Healthy Living: Managing back to school anxiety

Kids and parents are settling into a new school year, but remember, it may take some time to shake that back-to-school anxiety.

There is the stress of the morning routine, new teachers, friends, staying organized, studying and homework.  Let's face it, getting back into the swing of things can be a challenging time for many families.  If that's happening to you, please know you're not alone.  Also, there are some very simple steps you can take to make the transition smooth for everyone.

We sat down with Megan Frye, a licensed psychologist with Seattle Children's Hospital Odessa Brown Children's Clinic to talk about managing back to school stress.

First off, Frye says it's typical for kids to be worried and anxious as they go through any type of transition.  She says the key is to be consistent and get connected.

Frye suggests setting a consistent routine in the morning, afternoon and at bedtime.

Frye says one thing parents can do is create a launchpad to make getting out the door in the morning frenzy-free.  A launchpad would be a place where all the basic school items live, including a backpack, supplies and homework.  It's also a good idea to set up a homework zone.  This is a spot where kids can concentrate, free of distractions.  Make sure it's in a place where a parent or adult is nearby to offer help if needed.  Many experts also recommend setting a consistent bedtime.  Most school age kids need between nine and twelve hours of sleep a night.  Keeping that consistent will not only help them get up in the morning, but also keep them going throughout the school day.

When it comes to connection, Frye says kids thrive in schools where they feel connected and when their family is also involved. Frye suggests plugging in, finding opportunities to volunteer, go to back to school night, meet the teachers and staff and get to know the administrators and school.  Find out the best way to communicate with your child's teachers.  Is it through email, over the phone or in person?  Also, Frye recommends working with your child to identify two adults that can be their support system in school.  That can be anybody from an instructional assistant, a coach or a teacher.  Basically a person they can go to if they're in need.  Make sure those people also know you and your child have selected them as a support person.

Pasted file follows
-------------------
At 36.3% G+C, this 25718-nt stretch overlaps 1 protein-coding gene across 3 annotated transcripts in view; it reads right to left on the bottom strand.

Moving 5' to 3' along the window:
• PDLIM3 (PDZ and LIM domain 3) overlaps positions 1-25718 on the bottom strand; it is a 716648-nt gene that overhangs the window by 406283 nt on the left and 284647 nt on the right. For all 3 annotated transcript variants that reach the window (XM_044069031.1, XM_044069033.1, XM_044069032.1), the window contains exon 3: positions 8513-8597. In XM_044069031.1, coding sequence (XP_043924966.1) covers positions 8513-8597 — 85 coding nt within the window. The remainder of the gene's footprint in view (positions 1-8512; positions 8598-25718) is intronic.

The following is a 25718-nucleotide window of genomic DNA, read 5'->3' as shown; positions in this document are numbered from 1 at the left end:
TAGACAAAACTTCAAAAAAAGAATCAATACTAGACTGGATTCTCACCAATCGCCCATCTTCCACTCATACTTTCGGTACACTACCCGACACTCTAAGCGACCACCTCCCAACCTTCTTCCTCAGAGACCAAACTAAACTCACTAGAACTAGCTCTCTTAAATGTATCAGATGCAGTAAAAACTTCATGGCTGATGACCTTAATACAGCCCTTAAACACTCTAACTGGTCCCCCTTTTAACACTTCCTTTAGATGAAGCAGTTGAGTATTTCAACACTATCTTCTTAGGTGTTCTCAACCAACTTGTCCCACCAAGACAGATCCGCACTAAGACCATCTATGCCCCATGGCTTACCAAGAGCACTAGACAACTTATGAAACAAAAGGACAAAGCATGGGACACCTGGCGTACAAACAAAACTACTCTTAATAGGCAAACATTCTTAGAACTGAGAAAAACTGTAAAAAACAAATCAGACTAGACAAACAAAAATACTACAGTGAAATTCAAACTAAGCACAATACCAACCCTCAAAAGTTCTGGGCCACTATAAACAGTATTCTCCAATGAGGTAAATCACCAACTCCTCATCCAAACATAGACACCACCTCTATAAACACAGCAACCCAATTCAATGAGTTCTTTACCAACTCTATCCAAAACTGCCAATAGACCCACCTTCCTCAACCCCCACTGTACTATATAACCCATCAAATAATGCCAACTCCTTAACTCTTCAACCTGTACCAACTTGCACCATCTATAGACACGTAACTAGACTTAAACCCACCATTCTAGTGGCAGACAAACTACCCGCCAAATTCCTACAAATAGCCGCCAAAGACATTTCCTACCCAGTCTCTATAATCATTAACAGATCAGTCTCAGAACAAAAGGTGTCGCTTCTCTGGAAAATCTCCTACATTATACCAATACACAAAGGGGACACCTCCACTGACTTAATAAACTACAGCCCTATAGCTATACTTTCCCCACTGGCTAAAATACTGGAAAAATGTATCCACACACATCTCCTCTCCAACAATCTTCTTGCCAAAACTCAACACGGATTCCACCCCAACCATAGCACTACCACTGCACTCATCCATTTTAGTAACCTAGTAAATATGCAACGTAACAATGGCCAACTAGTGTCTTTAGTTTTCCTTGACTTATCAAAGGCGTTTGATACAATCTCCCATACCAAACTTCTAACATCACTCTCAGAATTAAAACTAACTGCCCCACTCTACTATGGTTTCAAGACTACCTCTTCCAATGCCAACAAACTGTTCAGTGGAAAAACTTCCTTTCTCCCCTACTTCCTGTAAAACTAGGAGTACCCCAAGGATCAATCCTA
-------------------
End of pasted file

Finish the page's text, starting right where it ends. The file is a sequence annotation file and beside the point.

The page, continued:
Finally, if you're the parent of a younger child just starting school for the first time.  If a child is having a hard time with separation anxiety, you could give them an object that can help them feel connected to you throughout their day.  It can be a small item from home they could keep in their pocket, a picture, or maybe a necklace.  Basically something that they can turn to when you're not there and feel comforted.  Also, reassure your child that you're going to see them after school.  Kids pick up on parents and family anxiety, so model a positive excitement and let kids know they're going to be successful, and that you have git hopes for them in the year ahead.